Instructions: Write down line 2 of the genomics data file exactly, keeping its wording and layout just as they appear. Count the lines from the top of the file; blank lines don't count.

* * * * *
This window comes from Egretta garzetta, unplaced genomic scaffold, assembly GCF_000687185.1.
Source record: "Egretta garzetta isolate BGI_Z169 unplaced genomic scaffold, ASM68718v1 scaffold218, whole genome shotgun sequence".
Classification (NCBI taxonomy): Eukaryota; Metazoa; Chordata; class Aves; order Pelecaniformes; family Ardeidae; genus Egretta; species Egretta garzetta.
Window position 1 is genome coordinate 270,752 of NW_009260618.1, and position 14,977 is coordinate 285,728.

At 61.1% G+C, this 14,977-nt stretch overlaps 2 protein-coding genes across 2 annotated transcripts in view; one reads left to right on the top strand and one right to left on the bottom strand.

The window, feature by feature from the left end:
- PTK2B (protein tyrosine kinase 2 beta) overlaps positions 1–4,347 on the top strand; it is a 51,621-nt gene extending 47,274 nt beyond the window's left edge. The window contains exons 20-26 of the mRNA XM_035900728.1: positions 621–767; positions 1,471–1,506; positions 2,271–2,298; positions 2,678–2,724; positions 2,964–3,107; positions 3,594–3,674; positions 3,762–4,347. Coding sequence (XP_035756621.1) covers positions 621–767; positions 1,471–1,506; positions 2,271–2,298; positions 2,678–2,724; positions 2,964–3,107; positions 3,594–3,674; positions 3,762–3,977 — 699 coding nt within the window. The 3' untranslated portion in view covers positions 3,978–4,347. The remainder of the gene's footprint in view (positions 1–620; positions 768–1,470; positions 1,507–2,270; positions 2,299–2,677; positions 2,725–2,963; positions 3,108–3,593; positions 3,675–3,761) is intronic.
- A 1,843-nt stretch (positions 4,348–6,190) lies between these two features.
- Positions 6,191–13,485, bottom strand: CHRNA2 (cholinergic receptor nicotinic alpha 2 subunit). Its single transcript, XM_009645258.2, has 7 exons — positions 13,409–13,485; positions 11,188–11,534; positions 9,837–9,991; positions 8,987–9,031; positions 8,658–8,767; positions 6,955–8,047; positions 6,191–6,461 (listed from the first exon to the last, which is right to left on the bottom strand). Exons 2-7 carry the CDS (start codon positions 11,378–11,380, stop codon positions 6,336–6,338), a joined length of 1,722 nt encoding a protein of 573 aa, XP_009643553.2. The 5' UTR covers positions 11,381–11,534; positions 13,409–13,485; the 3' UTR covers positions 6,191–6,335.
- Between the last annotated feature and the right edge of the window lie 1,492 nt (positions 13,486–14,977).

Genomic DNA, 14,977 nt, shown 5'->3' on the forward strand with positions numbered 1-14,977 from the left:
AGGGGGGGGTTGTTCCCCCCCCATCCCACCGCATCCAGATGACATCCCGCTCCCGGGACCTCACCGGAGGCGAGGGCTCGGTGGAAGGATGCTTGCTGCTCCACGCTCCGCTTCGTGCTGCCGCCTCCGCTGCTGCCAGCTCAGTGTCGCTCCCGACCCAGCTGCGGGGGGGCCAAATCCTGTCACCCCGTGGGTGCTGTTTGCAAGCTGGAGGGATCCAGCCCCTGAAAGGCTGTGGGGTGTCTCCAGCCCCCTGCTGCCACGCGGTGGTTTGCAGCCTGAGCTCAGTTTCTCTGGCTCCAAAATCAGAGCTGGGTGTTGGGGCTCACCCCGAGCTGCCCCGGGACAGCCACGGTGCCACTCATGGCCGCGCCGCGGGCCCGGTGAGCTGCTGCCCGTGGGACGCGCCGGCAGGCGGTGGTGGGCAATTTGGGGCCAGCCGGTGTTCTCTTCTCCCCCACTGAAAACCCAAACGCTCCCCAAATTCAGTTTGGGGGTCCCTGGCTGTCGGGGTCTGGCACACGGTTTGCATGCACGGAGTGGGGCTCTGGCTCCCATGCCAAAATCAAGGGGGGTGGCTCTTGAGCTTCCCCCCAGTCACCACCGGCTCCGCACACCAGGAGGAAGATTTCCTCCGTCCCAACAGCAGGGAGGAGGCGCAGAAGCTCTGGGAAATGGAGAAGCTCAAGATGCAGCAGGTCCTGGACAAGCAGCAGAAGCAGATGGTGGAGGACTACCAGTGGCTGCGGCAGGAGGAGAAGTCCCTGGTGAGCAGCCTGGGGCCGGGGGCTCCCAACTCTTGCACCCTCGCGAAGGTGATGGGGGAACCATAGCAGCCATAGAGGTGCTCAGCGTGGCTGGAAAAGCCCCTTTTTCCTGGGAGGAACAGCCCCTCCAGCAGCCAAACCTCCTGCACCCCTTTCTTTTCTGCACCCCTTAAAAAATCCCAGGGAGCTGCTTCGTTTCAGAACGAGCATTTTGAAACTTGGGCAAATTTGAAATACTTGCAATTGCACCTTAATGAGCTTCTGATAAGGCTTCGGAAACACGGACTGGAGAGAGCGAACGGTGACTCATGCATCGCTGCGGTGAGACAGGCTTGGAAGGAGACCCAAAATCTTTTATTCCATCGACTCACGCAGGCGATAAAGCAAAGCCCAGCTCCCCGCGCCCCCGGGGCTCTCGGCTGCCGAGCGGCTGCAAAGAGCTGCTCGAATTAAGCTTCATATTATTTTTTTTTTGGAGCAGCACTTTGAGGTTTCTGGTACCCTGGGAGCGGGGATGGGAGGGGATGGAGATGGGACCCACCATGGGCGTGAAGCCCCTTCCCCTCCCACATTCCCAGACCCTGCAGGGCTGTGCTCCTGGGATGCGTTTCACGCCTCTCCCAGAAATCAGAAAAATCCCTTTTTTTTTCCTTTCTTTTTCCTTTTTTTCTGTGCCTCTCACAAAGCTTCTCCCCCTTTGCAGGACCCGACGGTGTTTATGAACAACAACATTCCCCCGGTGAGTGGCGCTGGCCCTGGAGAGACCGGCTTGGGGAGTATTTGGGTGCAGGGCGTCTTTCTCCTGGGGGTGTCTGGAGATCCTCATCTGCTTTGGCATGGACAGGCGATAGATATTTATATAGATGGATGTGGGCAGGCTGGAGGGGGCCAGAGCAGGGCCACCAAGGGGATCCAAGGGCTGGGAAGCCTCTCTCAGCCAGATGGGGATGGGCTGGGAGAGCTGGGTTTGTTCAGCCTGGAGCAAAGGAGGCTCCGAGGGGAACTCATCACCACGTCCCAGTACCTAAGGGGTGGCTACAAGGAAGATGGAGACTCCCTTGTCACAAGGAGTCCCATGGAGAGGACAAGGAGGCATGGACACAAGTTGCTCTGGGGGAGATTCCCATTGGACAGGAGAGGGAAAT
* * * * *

Source record: "Egretta garzetta isolate BGI_Z169 unplaced genomic scaffold, ASM68718v1 scaffold218, whole genome shotgun sequence".